HAWKINS COUNTY, TN (WJHL)- A group of local senior adults now have their life stories published in a book thanks to a group of eighth grade students at Surgoinsville Middle School.
Back in March, a group 23 eighth grade students with a lifetime ahead of them, got to sit down and soak up the life stories of people with decades behind them.
“I couldn’t wait to go talk to these people to see what stories they had to share with us,” Surgoinsville Middle School eighth grade student Jacob Haynes said.
They each got to interview one person living at Church Hill Health Care Center. They gathered their life stories, and have now published them in a book.
“I got to talk to a World War II veteran, Mr. McConnell, and it was just absolutely amazing to hear all the stories that he had,” Haynes said. “He had the medals that he received, his medals and his insignias and he had three medals and all of them were of very high honor.”
Haynes said the story he heard, one of a solider courageously fighting on D-Day, is one he will carry with him for the rest of his life.
“Definitely the bravery that he had…he actually went into the front lines and broke through the front lines and that takes tremendous amounts of courage and bravery,” Haynes said.
“He received a Purple Heart and the silver star and a combat medal and he has those in a display there and he’s very proud of his service and I wanted the kids to see that pride,” Surgoinsville Middle School Language Arts teacher Angelia Hensley said.
Hensley said it’s a project that made connections and bonds across generational lines.
“It’s very eye-opening to see some of the struggles they faced and how different their lives were from lives today,” Eighth grade student Ava Beggs said.
Through her interview, the history lessons she’s learned about women’s rights issues came to life. “She had only went through the eighth grade which kind of surprised me…she had worked at the same place at the same position for her entire life,” Beggs said.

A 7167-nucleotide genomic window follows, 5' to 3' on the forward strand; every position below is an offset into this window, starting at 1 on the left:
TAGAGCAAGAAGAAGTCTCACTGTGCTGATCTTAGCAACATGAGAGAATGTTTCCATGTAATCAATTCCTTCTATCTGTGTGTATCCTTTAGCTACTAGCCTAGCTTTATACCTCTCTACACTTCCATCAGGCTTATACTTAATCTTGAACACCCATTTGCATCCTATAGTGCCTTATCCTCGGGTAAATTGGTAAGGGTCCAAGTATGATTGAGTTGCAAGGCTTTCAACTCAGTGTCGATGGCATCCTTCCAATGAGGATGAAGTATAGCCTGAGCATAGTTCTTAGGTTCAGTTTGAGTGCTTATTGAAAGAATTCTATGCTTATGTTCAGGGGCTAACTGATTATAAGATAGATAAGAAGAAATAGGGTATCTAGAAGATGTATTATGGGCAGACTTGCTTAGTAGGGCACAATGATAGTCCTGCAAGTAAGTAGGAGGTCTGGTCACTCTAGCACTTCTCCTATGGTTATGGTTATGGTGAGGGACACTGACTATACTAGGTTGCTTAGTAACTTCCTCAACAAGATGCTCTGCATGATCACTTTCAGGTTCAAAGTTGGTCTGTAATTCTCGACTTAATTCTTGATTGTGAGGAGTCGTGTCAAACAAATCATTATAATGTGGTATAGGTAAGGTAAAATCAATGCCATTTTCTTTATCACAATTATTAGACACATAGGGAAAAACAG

“Some of the girls realized that some of them in there couldn’t vote and it boggled their mind to actually talk to somebody,” Hensley said.
Hensley and Surgoinsville Middle School History teacher Cody Saucemen came up with the idea for the project, and got a $1,200 grant from an organization called Utrust to make it possible. In a letter, Utrust said it suspects this project will make more difference than any project it has ever funded and it is one of the most creative projects they’ve seen.
“I had one student tell me that he was wanting to go back up there and play checkers with the one he interviewed and I thought well that says it all,” Hensley said.
She said it’s helped her students learn the connection between their generation and the Greatest Generation.
“I don’t think they see the connection as well because of media and technology and video games and that kind of thing. There is nothing better than a primary source as a teacher that’s all we’re after,” Hensley said.
“Especially since times are changing so much it’s really good to see the perspective of the elders and see how they lived their lives compared to our lives,” Haynes said.
Now their stories are bound together in a book called “Long Before Us.” The cover, drawn by one of the students, shows the residents’ names on the roots of a tree with the leaves bearing the students’ names.
Just a few days ago, the students got to present the published books to their friends at the Church Hill Health Care Center.
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